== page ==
Evaluation of the efficiency of various commercial products for the bio-remediation of hydrocarbon contaminated soil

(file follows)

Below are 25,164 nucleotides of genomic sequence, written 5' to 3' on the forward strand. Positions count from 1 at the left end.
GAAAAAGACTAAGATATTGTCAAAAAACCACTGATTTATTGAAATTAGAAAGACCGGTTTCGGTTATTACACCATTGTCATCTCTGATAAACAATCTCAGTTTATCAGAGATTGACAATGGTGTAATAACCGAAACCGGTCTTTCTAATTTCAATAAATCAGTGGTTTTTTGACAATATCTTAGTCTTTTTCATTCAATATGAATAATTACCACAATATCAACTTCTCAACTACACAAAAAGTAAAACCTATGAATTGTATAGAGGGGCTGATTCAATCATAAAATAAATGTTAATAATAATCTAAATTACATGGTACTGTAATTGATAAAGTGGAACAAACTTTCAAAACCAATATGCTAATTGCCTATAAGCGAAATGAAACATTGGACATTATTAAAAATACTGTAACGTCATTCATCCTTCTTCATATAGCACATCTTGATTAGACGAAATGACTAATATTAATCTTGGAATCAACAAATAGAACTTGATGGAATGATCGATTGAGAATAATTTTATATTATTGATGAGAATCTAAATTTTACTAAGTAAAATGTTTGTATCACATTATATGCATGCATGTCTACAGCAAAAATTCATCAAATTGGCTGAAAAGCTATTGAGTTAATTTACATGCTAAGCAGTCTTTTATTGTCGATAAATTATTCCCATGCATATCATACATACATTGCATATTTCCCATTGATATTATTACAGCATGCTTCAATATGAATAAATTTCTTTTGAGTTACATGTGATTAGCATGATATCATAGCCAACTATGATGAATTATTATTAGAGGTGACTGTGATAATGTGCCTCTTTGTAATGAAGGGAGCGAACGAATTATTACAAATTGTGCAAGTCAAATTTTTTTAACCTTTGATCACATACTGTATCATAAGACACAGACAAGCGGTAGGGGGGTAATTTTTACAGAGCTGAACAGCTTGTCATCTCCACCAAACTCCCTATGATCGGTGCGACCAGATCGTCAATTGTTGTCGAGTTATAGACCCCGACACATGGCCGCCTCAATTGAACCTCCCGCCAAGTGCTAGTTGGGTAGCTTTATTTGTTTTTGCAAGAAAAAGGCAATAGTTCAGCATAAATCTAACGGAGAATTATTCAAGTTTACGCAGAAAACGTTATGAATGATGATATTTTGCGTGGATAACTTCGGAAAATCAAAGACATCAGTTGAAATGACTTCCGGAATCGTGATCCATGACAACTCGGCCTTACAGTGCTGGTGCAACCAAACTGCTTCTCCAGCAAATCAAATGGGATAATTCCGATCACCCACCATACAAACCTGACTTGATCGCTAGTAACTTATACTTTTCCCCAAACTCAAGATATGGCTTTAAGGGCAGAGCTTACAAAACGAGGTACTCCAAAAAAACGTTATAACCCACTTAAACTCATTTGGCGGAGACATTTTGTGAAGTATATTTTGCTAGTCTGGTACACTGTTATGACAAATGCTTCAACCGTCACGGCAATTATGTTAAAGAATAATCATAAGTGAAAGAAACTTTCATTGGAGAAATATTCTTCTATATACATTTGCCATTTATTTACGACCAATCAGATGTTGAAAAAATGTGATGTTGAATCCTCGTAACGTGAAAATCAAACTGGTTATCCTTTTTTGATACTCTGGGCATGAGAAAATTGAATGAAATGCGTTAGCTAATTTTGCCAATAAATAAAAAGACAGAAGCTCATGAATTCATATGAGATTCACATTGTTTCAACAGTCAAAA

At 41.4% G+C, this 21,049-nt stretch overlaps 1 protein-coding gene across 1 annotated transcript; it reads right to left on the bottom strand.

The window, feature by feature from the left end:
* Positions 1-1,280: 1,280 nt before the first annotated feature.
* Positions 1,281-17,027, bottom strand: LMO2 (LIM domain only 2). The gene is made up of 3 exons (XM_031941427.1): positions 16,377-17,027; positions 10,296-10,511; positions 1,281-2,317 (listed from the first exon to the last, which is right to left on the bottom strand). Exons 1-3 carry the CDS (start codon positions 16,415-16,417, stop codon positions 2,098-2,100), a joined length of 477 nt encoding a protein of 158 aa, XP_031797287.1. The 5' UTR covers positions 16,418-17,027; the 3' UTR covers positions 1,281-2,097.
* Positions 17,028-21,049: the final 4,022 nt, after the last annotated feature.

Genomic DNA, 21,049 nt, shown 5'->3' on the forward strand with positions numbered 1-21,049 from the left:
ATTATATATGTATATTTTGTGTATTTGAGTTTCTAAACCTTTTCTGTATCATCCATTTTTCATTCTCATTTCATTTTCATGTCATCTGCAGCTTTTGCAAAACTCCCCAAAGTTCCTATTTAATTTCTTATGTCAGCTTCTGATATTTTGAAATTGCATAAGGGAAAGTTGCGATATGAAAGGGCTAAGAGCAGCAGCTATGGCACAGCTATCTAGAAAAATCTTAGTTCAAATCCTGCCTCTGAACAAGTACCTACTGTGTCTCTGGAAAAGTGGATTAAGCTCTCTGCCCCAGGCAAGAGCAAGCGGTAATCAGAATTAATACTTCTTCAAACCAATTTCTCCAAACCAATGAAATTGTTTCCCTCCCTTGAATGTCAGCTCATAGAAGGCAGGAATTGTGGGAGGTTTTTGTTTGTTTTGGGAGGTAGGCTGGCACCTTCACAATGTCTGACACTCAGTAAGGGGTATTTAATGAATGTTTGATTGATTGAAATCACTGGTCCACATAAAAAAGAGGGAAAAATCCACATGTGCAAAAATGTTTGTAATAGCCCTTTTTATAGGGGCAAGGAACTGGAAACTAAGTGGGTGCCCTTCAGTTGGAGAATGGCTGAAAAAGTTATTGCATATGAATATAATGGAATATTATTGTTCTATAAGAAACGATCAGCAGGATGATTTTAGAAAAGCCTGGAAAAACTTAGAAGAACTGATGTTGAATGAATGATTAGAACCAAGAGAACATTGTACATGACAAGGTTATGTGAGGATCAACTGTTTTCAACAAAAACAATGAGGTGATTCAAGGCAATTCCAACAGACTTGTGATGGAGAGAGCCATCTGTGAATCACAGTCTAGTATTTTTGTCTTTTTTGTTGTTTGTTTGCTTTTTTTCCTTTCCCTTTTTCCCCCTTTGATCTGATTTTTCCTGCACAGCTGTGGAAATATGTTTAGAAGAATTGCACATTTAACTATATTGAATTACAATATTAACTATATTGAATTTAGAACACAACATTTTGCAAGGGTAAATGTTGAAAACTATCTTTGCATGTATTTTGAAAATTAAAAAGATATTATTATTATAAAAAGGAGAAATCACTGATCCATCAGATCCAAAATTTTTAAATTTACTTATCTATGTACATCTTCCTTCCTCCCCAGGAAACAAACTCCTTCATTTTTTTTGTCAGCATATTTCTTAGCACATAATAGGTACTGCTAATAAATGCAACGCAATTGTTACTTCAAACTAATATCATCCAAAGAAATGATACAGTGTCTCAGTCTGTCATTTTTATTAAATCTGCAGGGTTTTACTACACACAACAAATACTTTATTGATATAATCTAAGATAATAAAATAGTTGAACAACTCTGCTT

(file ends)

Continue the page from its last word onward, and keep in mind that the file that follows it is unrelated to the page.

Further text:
Bioremediation has become an important method for the treatment of terrestrial oil spills and is often favoured over strictly physical-chemical methods. In this study, enzymatic analyses and signature lipid biomarkers were employed to evaluate the efficacy of selected bioremediation products on control and oil contaminated soil plots. It is envisioned that these biological indicators may be used as possible adjuncts to the strictly physical-chemical criteria most commonly employed. The application of the enzymatic and signature biomarker methods for product evaluation proved successful. The enzymatic assays provided a valuable insight into shifts in the functional diversity of the soil microbial communities resultant from the various treatments. Stimulation or inhibition of the microbial communities as a result of the various treatments was also demonstrated, particularly with regards to dehydrogenase activity. Phospholipid fatty acid profiles proved sufficiently sensitive to allow differentiation between products and resultant microbial communities that corresponded to satisfactory and unsatisfactory petroleum hydrocarbon removal.